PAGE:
Omaha, Neb. For a second straight month, a survey of rural bankers in 11 Midwest and Plains states suggests economic conditions are improving but remain weak.
According to a report issued Thursday by economist Ernie Goss of Creighton University in Omaha, the overall index for the Rural Mainstreet economy rose to 37.5 in October, compared with 36.5 in September and 32.0 in August.
The new figure remained well below the growth-neutral score of 50, but it was much higher than the index’s record low of 16.9 set in February.
The index ranges from 0 to 100. Survey organizers say a score below 50 suggests the economy will contract in the next three to six months, while a score above 50 indicates the economy will expand.
The index has remained below growth neutral for 20 months in a row, said Goss, who developed the index in 2005 with Bill McQuillan, CEO of City National Bank in Greeley, Neb.
“The decline in farm income continues to weigh on the rural, agriculturally dependent economy, with few signals that the economic downturn is coming to an end,” Goss said.
In spring, the U.S. Department of Agriculture predicted that farm income would fall some 20 percent nationally this year.
Goss said the downturn has hurt farmland prices and sales of farm equipment. The farmland price index component of the survey rose to a weak 43.0 from September’s 41.1. It was the 12th month in a row that the farmland price index remained below growth neutral.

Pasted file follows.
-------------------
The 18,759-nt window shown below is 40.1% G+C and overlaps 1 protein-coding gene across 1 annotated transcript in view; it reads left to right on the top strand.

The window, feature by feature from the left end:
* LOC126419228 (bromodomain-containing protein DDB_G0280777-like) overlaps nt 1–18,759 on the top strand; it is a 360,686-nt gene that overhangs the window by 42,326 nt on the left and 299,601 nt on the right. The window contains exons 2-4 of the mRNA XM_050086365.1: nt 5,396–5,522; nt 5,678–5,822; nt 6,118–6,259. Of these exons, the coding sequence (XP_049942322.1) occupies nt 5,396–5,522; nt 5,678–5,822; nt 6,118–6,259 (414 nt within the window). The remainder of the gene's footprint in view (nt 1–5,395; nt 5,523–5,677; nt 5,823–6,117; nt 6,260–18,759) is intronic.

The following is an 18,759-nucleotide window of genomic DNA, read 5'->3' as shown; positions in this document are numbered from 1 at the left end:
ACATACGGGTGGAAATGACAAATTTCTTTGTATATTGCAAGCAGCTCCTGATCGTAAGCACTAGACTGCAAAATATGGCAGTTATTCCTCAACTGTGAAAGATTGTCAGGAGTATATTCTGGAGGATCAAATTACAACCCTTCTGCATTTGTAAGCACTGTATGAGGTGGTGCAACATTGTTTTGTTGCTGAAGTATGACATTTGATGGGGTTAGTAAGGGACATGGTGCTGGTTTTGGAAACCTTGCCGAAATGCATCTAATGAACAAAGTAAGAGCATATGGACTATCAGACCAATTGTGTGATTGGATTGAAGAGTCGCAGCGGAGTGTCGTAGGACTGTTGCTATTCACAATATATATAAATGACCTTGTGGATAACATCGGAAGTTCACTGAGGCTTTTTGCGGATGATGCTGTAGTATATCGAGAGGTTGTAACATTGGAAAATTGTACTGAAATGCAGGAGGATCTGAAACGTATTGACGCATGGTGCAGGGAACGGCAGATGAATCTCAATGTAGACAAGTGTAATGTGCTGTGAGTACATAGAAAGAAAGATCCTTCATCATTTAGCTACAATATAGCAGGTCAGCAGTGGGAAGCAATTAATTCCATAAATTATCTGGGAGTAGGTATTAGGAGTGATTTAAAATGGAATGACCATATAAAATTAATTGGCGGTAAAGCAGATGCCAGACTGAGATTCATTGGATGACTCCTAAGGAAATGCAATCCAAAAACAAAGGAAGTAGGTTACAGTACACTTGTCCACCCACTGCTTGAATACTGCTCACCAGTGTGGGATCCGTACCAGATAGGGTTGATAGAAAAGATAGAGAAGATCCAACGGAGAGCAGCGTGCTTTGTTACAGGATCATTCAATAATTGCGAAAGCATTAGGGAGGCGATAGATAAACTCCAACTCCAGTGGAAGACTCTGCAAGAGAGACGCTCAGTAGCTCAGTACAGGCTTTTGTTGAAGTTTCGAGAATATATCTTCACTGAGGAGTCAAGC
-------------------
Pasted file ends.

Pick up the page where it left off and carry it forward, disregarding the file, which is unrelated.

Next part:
The farm equipment-sales index dropped to 36.7 in October, compared with 38.6 last month.
The bankers also reported slight improvement in retail activity. The October index rose to 36.7 from 32.8 in September. And the bankers expected holiday retail sales to drop about 1.5 percent from last year’s weak sales.
Brian Nicklason, president of Woodland Bank in Remer, Minn., said: “I have talked to several local retailers and hospitality businesses, and they are very concerned about business prospects over the upcoming winter months.”
Despite regional worries, some recent good news nationally and record low interest rates buoyed the bankers’ outlook for six months from now. The survey’s confidence index jumped to 58.7 in October from 43.5 in September.
The survey covers Colorado, Illinois, Iowa, Kansas, Minnesota, Missouri, Montana, Nebraska, North Dakota, South Dakota and Wyoming.
Almost 200 communities are represented in the survey, with the average community’s population about 1,300.